As for whether jury judgments on mixed questions of factual law are inherently prone to reverse on appeal before the Federal Circuit, I think the answer remains a resounding yes. Additionally, I agree with the conclusion of many, including Mann, that the jury’s judgment on fair use in this case was fundamentally “irrelevant”. Sure, the Federal Circuit and SCOTUS disagreed on the final fair use finding. The jury’s lack of respect, however, spoke volumes on both forums, confirming that both SCOTUS and the Federal Circuit are content with the fact that judges, not juries, make the decision as to which position to occupy merit. In my view, patent eligibility is now linked by fair use as an issue that district court judges will tempt early on as a matter in certain cases. Whether or not copyright owners share the same fate as most software patent owners who file infringement proceedings is an open question. However, I assume that the defendants will continue to do their utmost to clarify such questions early on – by the judge and not by a jury.

What about the forum shopping question? Regardless of whether you support Oracle’s decision to refer the case to the Federal Circuit, SCOTUS’s decision after the SCOTUS decision will certainly point to the story where SCOTUS overturned the Federal Circuit’s decisions as the reason for this why Oracle’s strategy was questionable. At the same time, it’s not hard to imagine that Oracle’s best shot was on a no fair use result at the Federal Circuit, which washed things up and confirmed that the entire forum shopping discussion is a sideshow at best. So we won’t talk about it anymore.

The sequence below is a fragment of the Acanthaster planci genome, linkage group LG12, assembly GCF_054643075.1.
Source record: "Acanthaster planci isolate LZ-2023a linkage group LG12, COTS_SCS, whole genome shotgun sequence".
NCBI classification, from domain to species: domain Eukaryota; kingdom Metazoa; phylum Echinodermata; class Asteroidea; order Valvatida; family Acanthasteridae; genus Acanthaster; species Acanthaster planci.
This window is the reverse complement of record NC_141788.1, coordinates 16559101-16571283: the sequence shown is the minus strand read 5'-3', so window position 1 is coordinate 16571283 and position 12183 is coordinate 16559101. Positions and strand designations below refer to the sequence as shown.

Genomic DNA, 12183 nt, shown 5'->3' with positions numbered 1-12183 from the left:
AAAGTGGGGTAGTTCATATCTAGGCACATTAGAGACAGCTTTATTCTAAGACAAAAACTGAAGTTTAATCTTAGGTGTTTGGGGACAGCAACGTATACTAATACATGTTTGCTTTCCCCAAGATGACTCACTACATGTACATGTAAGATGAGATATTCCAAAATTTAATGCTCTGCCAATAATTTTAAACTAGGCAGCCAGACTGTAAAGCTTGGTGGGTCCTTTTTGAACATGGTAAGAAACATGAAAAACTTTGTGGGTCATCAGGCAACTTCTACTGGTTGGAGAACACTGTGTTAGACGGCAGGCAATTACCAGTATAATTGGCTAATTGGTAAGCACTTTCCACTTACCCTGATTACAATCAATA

After all, this SCOTUS decision does little to reassure those who believe that Google is leading an adorable life as an efficient violator of the extra class, the IP equivalent of Marvel’s Sorcerer Supreme. However, in 2018 I found that Google was actually paying Microsoft significant royalties for a patent license for Android, which I think amplifies at least two things. First, even Google pays when faced with an IP owner of comparable resources, especially when those resources contain a mammoth patent portfolio. Second, the old adage about overlaying your IP because you never know which IP address will prove to be valuable in the future will definitely be relevant to software companies in the future. Oracle learned that lesson the hard way in this case, despite trying its best to combine patent and copyright claims in a two-pronged initial attack. But Google is a formidable IP opponent, as it has proven time and again. Including that sunny and fair spring morning in DC when SCOTUS announced Google’s latest IP win.

Please send me comments or questions at [email protected] or via Twitter: @gkroub. Suggestions or thoughts on topics are very welcome.

Gaston Kroub lives in Brooklyn and is a founding partner of Kroub, Silbersher & Kolmykov PLLC, an intellectual property litigation boutique, and Markman Advisors LLC, a leading patent consultancy to the investment community. Gaston’s practice focuses on intellectual property litigation and related advice, with an emphasis on patent issues. You can reach him at [email protected] or follow him on Twitter: @gkroub.